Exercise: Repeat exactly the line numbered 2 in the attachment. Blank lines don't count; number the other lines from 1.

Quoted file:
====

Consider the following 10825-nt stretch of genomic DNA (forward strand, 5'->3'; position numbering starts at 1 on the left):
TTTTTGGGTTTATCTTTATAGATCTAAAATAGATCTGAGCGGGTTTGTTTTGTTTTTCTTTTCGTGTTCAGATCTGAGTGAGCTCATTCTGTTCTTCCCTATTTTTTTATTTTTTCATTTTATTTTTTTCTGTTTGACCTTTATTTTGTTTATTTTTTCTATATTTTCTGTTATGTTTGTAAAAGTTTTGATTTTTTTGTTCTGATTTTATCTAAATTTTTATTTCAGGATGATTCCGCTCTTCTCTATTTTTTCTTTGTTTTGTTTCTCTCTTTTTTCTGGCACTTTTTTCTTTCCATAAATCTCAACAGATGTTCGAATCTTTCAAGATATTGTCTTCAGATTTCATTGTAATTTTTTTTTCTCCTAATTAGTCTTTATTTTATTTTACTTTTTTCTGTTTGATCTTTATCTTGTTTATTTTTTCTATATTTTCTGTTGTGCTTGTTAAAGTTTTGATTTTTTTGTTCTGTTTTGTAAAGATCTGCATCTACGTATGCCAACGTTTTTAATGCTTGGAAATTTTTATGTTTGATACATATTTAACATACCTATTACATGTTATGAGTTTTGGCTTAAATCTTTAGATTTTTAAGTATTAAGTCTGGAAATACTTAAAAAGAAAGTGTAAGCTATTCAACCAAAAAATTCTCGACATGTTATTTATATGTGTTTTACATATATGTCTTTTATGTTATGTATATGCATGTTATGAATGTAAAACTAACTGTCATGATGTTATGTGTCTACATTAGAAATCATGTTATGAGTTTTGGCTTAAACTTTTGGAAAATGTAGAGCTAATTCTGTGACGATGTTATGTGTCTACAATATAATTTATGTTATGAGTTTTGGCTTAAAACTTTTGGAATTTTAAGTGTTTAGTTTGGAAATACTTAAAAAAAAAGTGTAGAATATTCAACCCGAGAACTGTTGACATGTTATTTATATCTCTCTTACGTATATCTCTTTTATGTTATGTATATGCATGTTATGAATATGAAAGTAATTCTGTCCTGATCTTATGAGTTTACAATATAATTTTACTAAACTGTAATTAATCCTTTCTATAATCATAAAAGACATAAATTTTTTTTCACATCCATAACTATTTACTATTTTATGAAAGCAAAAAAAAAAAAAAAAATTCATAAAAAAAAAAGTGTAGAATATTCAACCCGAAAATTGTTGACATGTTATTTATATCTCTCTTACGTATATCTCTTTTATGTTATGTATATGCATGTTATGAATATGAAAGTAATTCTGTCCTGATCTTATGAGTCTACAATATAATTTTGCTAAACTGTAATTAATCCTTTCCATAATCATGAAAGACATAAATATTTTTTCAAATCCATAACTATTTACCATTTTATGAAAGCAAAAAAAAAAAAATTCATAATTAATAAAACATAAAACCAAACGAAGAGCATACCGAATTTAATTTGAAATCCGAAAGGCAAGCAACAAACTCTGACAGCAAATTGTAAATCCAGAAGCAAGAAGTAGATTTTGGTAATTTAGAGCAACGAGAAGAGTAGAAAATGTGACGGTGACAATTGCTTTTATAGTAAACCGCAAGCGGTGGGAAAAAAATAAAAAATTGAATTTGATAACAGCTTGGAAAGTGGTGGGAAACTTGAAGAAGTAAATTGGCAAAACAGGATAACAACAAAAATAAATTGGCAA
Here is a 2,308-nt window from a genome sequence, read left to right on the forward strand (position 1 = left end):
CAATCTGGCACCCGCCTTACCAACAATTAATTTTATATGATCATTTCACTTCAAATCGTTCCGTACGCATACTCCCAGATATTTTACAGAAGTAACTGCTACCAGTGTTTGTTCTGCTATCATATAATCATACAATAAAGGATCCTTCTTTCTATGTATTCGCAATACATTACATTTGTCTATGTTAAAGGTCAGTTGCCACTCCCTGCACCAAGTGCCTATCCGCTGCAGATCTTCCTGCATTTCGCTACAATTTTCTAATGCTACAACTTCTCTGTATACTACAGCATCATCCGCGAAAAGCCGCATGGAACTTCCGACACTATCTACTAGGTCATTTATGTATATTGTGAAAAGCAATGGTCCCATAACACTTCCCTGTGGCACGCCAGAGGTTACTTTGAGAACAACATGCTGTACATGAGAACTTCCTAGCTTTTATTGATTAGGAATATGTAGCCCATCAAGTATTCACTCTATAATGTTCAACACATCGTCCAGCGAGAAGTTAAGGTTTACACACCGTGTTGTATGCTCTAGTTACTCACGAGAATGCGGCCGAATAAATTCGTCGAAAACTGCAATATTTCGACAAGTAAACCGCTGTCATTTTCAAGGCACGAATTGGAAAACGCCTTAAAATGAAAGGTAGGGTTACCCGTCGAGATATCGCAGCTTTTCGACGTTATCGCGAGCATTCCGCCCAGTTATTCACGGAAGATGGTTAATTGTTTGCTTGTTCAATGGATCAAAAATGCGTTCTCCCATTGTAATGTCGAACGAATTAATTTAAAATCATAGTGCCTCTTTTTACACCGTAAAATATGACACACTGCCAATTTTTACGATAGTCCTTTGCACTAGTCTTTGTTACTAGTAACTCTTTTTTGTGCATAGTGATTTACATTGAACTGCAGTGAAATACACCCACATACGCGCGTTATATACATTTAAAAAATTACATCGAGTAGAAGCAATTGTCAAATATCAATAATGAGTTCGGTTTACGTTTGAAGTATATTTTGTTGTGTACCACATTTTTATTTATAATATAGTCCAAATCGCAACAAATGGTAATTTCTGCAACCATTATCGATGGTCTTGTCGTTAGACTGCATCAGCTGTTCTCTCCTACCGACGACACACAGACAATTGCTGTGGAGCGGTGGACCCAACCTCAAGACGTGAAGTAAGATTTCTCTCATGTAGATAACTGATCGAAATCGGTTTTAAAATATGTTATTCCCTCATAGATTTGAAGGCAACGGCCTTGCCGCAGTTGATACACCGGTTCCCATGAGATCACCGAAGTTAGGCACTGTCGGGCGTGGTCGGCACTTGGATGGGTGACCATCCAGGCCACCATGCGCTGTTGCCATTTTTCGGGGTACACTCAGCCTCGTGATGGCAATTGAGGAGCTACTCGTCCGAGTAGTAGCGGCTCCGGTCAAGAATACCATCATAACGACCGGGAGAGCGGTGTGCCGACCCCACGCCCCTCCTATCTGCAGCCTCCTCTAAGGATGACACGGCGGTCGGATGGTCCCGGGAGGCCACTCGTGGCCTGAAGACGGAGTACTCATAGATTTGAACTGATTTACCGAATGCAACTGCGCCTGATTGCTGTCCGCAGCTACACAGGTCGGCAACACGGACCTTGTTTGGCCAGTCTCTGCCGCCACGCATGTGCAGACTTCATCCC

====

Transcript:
TTTTTGGGTTTATCTTTATAGATCTAAAATAGATCTGAGCGGGTTTGTTTTGTTTTTCTTTTCGTGTTCAGATCTGAGTGAGCTCATTCTGTTCTTCCCTATTTTTTTATTTTTTCATTTTATTTTTTTCTGTTTGACCTTTATTTTGTTTATTTTTTCTATATTTTCTGTTATGTTTGTAAAAGTTTTGATTTTTTTGTTCTGATTTTATCTAAATTTTTATTTCAGGATGATTCCGCTCTTCTCTATTTTTTCTTTGTTTTGTTTCTCTCTTTTTTCTGGCACTTTTTTCTTTCCATAAATCTCAACAGATGTTCGAATCTTTCAAGATATTGTCTTCAGATTTCATTGTAATTTTTTTTTCTCCTAATTAGTCTTTATTTTATTTTACTTTTTTCTGTTTGATCTTTATCTTGTTTATTTTTTCTATATTTTCTGTTGTGCTTGTTAAAGTTTTGATTTTTTTGTTCTGTTTTGTAAAGATCTGCATCTACGTATGCCAACGTTTTTAATGCTTGGAAATTTTTATGTTTGATACATATTTAACATACCTATTACATGTTATGAGTTTTGGCTTAAATCTTTAGATTTTTAAGTATTAAGTCTGGAAATACTTAAAAAGAAAGTGTAAGCTATTCAACCAAAAAATTCTCGACATGTTATTTATATGTGTTTTACATATATGTCTTTTATGTTATGTATATGCATGTTATGAATGTAAAACTAACTGTCATGATGTTATGTGTCTACATTAGAAATCATGTTATGAGTTTTGGCTTAAACTTTTGGAAAATGTAGAGCTAATTCTGTGACGATGTTATGTGTCTACAATATAATTTATGTTATGAGTTTTGGCTTAAAACTTTTGGAATTTTAAGTGTTTAGTTTGGAAATACTTAAAAAAAAAGTGTAGAATATTCAACCCGAGAACTGTTGACATGTTATTTATATCTCTCTTACGTATATCTCTTTTATGTTATGTATATGCATGTTATGAATATGAAAGTAATTCTGTCCTGATCTTATGAGTTTACAATATAATTTTACTAAACTGTAATTAATCCTTTCTATAATCATAAAAGACATAAATTTTTTTTCACATCCATAACTATTTACTATTTTATGAAAGCAAAAAAAAAAAAAAAAATTCATAAAAAAAAAAGTGTAGAATATTCAACCCGAAAATTGTTGACATGTTATTTATATCTCTCTTACGTATATCTCTTTTATGTTATGTATATGCATGTTATGAATATGAAAGTAATTCTGTCCTGATCTTATGAGTCTACAATATAATTTTGCTAAACTGTAATTAATCCTTTCCATAATCATGAAAGACATAAATATTTTTTCAAATCCATAACTATTTACCATTTTATGAAAGCAAAAAAAAAAAAATTCATAATTAATAAAACATAAAACCAAACGAAGAGCATACCGAATTTAATTTGAAATCCGAAAGGCAAGCAACAAACTCTGACAGCAAATTGTAAATCCAGAAGCAAGAAGTAGATTTTGGTAATTTAGAGCAACGAGAAGAGTAGAAAATGTGACGGTGACAATTGCTTTTATAGTAAACCGCAAGCGGTGGGAAAAAAATAAAAAATTGAATTTGATAACAGCTTGGAAAGTGGTGGGAAACTTGAAGAAGTAAATTGGCAAAACAGGATAACAACAAAAATAAATTGGCAA